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Crash victim says Prince Philip was advised not to approach them at accident

Emma Fairweather added that she hadn't received support from the police

prince philip crash victim
TV & Film Editor
21 January 2019
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One of the women involved in the car crash involving Prince Philip on Thursday has spoken out on This Morning. Emma Fairweather, who was a passenger in the Kia involved in the accident, opened up about the incident to Holly Willoughby and John Barrowman on Monday, revealing that Prince Philip wanted to approach her and her friend following the crash. Speaking about the "surreal" experience, she said: "What I had said was, 'Where has he gone? Surely, he wants to speak to me and check I'm okay?' At that point somebody said, 'Oh he did try to but he was advised not to'. I don't know. That's what happened."

prince philip crash this morning© Photo: PA

Emma spoke about the incident

She added that she hadn't heard from police or Prince Philip following the crash, explaining: "The support I was offered initially at the scene of the accident hasn't really been the reality for me. I've actually had no opportunity to discuss this with anyone in any formal capacity yet... I think an acknowledgement, not so much any admission of responsibility, but more somebody who would like to talk to me about how difficult this is going to be for me and has been already. I've had no support. The only support I've had is my very immediate family. In terms of support, I mean assurances that this has been dealt with. I don't know what the situation is."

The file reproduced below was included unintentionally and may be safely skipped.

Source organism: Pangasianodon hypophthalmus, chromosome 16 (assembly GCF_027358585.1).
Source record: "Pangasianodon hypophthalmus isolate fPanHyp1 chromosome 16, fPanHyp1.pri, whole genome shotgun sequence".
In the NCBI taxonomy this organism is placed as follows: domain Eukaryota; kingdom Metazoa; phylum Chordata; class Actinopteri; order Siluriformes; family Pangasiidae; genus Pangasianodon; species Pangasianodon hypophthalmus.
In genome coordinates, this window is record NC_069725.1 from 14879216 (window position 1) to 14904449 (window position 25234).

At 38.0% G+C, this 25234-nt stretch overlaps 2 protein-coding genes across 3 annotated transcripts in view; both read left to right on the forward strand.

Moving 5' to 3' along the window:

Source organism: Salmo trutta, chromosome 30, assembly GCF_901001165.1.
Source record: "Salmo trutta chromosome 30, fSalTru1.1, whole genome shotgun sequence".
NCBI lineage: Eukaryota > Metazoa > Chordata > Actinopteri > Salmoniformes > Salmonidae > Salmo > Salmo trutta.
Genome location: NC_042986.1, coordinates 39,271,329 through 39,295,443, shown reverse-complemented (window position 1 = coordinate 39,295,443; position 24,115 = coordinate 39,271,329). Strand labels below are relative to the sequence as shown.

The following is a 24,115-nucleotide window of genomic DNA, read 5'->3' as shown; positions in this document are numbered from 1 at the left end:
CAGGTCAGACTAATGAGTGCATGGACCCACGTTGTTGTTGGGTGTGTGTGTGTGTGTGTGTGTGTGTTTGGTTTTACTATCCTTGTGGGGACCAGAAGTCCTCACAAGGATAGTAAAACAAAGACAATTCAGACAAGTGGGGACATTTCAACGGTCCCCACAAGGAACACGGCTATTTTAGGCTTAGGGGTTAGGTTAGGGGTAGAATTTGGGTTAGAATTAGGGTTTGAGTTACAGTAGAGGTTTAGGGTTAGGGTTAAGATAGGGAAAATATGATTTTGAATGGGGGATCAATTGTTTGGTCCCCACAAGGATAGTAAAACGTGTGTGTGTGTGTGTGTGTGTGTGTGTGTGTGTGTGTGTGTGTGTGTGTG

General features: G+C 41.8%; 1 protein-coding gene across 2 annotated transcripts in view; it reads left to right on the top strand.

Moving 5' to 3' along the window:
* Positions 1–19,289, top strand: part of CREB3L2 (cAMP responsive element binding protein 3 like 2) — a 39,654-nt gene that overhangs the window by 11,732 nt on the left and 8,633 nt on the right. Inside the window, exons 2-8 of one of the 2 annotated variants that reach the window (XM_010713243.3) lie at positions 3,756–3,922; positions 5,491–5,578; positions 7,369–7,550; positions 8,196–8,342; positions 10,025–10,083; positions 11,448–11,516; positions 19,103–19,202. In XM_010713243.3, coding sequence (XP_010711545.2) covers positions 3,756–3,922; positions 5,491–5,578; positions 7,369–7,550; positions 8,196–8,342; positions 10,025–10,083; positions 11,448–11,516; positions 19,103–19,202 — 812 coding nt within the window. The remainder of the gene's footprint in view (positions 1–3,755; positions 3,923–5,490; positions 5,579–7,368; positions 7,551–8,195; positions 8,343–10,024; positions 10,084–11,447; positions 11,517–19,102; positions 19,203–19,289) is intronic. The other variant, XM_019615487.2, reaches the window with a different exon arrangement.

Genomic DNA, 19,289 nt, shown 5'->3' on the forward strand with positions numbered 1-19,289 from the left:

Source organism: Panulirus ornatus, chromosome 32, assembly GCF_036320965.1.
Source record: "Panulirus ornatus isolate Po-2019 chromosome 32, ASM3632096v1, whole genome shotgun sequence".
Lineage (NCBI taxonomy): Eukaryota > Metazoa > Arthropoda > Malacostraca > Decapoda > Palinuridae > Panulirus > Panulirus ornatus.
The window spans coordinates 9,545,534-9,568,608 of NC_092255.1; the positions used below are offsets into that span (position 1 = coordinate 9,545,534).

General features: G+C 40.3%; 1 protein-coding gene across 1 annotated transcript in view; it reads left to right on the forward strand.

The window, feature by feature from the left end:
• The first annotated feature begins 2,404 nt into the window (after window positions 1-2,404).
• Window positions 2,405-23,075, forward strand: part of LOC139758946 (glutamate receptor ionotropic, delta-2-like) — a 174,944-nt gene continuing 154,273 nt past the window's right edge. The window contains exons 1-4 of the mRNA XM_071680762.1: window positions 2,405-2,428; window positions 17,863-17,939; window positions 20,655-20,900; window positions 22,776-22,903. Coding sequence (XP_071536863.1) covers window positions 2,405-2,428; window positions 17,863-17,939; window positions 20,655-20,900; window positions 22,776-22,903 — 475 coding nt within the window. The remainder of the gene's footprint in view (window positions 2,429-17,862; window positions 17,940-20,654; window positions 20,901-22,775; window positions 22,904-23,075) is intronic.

READ: Prince Philip given police advice after driving without seatbelt two days following crash

Emma added that she hadn't received any insurance details, and that she was "concerned" after she was told that the royal family doesn't have insurance. However, a palace spokesperson has previously stated that the royal family did reach out to the two women in the other car, saying: "Contact has been made privately with the occupants in the other car and well-wishes exchanged." Emma previously revealed to the Mirror that the Queen's lady-in-waiting, Mary Morrison, left her a voicemail which said: "Hello, I'm ringing from Sandringham House. The Queen has asked me to telephone you to pass on her warmest good wishes following the accident and Her Majesty is very eager to know how you are and hope that everything is going as well as can be expected. We're all thinking of you very much at Sandringham and I'll try you at a later date."

READ: The Queen puts on a brave face following Prince Philip's car crash

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